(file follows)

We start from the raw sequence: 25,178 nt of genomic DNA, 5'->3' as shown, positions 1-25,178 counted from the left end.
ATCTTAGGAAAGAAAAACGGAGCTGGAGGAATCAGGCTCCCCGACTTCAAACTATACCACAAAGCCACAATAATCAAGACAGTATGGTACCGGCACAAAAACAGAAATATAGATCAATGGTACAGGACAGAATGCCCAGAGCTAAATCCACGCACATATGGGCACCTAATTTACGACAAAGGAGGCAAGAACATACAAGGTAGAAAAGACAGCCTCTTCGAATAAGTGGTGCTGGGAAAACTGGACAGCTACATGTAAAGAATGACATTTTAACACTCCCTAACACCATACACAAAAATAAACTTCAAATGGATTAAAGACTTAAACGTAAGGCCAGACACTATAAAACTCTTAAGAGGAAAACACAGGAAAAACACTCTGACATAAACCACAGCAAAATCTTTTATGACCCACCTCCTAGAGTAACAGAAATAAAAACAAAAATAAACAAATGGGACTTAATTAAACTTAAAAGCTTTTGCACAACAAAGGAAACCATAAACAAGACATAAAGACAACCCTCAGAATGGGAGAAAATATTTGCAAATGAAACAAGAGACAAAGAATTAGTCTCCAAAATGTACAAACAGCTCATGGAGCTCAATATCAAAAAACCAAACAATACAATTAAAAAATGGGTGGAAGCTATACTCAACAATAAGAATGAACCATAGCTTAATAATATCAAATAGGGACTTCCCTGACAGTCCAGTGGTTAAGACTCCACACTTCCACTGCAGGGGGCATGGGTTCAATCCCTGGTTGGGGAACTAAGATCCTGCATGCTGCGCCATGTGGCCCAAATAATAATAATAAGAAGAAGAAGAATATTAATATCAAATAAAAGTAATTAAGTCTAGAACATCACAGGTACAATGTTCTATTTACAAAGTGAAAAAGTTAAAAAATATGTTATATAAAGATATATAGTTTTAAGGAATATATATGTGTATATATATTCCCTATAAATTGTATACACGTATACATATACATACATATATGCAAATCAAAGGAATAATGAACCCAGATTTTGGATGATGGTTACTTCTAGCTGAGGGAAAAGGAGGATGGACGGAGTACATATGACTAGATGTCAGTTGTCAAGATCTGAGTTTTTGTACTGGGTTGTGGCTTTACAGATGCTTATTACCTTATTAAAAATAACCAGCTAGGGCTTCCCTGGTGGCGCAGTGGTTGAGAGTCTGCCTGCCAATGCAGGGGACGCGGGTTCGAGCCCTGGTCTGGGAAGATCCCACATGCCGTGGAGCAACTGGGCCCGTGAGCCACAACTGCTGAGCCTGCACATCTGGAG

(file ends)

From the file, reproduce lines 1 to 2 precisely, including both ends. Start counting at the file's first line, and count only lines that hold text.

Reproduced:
We start from the raw sequence: 25,178 nt of genomic DNA, 5'->3' as shown, positions 1-25,178 counted from the left end.
ATCTTAGGAAAGAAAAACGGAGCTGGAGGAATCAGGCTCCCCGACTTCAAACTATACCACAAAGCCACAATAATCAAGACAGTATGGTACCGGCACAAAAACAGAAATATAGATCAATGGTACAGGACAGAATGCCCAGAGCTAAATCCACGCACATATGGGCACCTAATTTACGACAAAGGAGGCAAGAACATACAAGGTAGAAAAGACAGCCTCTTCGAATAAGTGGTGCTGGGAAAACTGGACAGCTACATGTAAAGAATGACATTTTAACACTCCCTAACACCATACACAAAAATAAACTTCAAATGGATTAAAGACTTAAACGTAAGGCCAGACACTATAAAACTCTTAAGAGGAAAACACAGGAAAAACACTCTGACATAAACCACAGCAAAATCTTTTATGACCCACCTCCTAGAGTAACAGAAATAAAAACAAAAATAAACAAATGGGACTTAATTAAACTTAAAAGCTTTTGCACAACAAAGGAAACCATAAACAAGACATAAAGACAACCCTCAGAATGGGAGAAAATATTTGCAAATGAAACAAGAGACAAAGAATTAGTCTCCAAAATGTACAAACAGCTCATGGAGCTCAATATCAAAAAACCAAACAATACAATTAAAAAATGGGTGGAAGCTATACTCAACAATAAGAATGAACCATAGCTTAATAATATCAAATAGGGACTTCCCTGACAGTCCAGTGGTTAAGACTCCACACTTCCACTGCAGGGGGCATGGGTTCAATCCCTGGTTGGGGAACTAAGATCCTGCATGCTGCGCCATGTGGCCCAAATAATAATAATAAGAAGAAGAAGAATATTAATATCAAATAAAAGTAATTAAGTCTAGAACATCACAGGTACAATGTTCTATTTACAAAGTGAAAAAGTTAAAAAATATGTTATATAAAGATATATAGTTTTAAGGAATATATATGTGTATATATATTCCCTATAAATTGTATACACGTATACATATACATACATATATGCAAATCAAAGGAATAATGAACCCAGATTTTGGATGATGGTTACTTCTAGCTGAGGGAAAAGGAGGATGGACGGAGTACATATGACTAGATGTCAGTTGTCAAGATCTGAGTTTTTGTACTGGGTTGTGGCTTTACAGATGCTTATTACCTTATTAAAAATAACCAGCTAGGGCTTCCCTGGTGGCGCAGTGGTTGAGAGTCTGCCTGCCAATGCAGGGGACGCGGGTTCGAGCCCTGGTCTGGGAAGATCCCACATGCCGTGGAGCAACTGGGCCCGTGAGCCACAACTGCTGAGCCTGCACATCTGGAG